Has Murakami used the red vinyl hat and the Kano name to suggest that these women have access to powers once attributed to the ancient, compassionate Kannon, and to the saving Jizo. And would not the names Malta and Crete suggest the ancient goddesses of those islands? He uses these images and names in a playful manner, but they seem to suggest more. One is reminded of Joseph Campbell's seeing a fashionable, attractive young woman as "Aphrodite walking down 5th Avenue." What seem unusually strange elements to Western readers may be allusions that are obvious to a Japanese reader. To me they were part of the originality of the story that delighted and intrigued.
Also among the strange people to enter the narrator's life are the spicy fashion designer Nutmeg and her silent son Cinnamon, who figure pivotally in the narrator's quest. Drawn to Toru by a facial mark that linked him with her dead father, Nutmeg, too, has unusual psychological depth, enabling her to "touch" inner worlds in clients (all women of power and wealth) in a temporary healing way. Unusual as her methods seem, they are strikingly similar to mental healings or "mind cures" used in the early 20th century. William James in The Varieties of Religious Experience (New York, Longmans, Green and Co., 1923) cites an account of a man healed by this method:
. . . the treatment was a silent one; little was said and that little carried no conviction to my mind; whatever influence was exerted was that of another person's thought or feeling silently projected onto my unconscious mind, into my nervous system, as it were, as we sat still together. (p. 124)
Nutmeg, in a similar manner, gives help to these elite women. And through Nutmeg, Toru, too, develops an ability to reach into the troubled minds of these women in a silent, healing way. His journey, it seems, is to understand more and more about women. At the same time, he continues to go to ever greater lengths to find Kumiko, to penetrate that "other" world in order to understand her and her situation.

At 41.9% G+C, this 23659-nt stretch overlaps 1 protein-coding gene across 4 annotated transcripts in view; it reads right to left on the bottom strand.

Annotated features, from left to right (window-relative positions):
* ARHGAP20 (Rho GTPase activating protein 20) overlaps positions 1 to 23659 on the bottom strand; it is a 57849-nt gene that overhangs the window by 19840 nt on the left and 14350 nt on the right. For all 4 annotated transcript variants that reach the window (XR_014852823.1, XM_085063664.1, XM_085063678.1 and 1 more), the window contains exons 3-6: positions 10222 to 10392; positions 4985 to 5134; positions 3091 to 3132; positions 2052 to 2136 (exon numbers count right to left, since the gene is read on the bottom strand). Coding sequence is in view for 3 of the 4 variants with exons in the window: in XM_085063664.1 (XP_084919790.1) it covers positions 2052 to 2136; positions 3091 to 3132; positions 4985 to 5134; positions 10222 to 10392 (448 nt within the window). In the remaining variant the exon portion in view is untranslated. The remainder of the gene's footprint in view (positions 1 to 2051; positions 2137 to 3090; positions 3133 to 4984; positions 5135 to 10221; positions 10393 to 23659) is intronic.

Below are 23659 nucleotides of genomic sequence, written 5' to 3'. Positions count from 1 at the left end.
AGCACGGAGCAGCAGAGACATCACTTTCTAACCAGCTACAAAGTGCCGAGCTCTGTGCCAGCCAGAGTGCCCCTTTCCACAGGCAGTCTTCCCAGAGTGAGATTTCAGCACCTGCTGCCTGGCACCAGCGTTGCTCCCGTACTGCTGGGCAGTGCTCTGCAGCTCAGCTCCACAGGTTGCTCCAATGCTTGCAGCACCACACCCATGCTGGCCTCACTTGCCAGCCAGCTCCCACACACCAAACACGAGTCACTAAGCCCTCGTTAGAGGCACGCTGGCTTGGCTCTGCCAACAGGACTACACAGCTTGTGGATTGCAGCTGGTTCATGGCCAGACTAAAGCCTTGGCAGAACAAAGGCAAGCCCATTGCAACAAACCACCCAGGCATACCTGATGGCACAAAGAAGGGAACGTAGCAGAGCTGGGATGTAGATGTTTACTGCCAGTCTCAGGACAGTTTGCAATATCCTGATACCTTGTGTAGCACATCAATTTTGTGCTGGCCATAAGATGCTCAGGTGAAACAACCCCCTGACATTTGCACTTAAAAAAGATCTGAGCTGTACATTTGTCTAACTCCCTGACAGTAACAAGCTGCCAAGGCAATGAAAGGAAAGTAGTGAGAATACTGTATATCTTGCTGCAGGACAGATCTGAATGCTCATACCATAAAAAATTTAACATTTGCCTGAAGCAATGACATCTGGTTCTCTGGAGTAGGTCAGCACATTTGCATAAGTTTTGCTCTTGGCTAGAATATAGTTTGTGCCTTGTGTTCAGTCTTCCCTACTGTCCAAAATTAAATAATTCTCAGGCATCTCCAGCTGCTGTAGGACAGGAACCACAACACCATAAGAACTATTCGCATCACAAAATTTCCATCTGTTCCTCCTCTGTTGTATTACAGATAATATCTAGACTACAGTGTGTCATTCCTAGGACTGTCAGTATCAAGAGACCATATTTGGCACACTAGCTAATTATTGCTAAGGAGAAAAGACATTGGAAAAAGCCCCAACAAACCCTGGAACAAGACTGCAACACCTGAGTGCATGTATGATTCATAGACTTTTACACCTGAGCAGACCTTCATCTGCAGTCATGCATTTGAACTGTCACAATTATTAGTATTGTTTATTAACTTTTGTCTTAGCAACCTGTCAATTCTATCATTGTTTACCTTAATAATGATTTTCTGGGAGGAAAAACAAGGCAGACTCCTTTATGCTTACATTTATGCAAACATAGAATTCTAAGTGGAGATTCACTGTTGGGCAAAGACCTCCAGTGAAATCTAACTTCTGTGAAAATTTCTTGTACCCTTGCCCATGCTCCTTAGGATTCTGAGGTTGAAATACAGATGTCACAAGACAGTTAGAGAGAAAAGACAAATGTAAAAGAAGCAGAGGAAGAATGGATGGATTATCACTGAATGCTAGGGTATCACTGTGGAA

Analyst Kawai finds the idea of interpenetrating worlds (the daily world; the non-daily world which he calls "another world"; and the intermediate world where the two meet) important in Japanese stories and in real life. "To us psychologists," he explains, "'another world' means the unconscious." He states:
One of the characteristics of the Japanese people is the absence of a clear distinction between exterior and interior world, conscious and unconscious . . In short for Japanese the wall between this world and the other world is, by comparison, a surprisingly thin one.
That the membrane between inner and outer or this and that world is paper-thin-like a fusuma (sliding room-divider) or shoji (a paper door-window) reflects the nature of the Japanese ego. (The Japanese Psyche, p. 103)
Kawai also points to the influence of the philosophy of Hua-yen, one of the Buddhist schools, that proclaims "all things freely interpenetrate each other." He quotes a passage from a 1980 talk by Toshihiko Izutsu, illuminating this notion of yüan-ch'i:
. . . nothing in this world exists independently of others. Everything depends for its phenomenal existence upon everything else. All things are correlated with one another. All things mutually originate . . . Thus the universe in this vista is a tightly structured nexus of multifariously and manifoldly interrelated ontological events, so that even the slightest change in the tiniest part cannot but effect all the other parts. (Dreams, Myths & Fairy Tales in Japan, p. 33)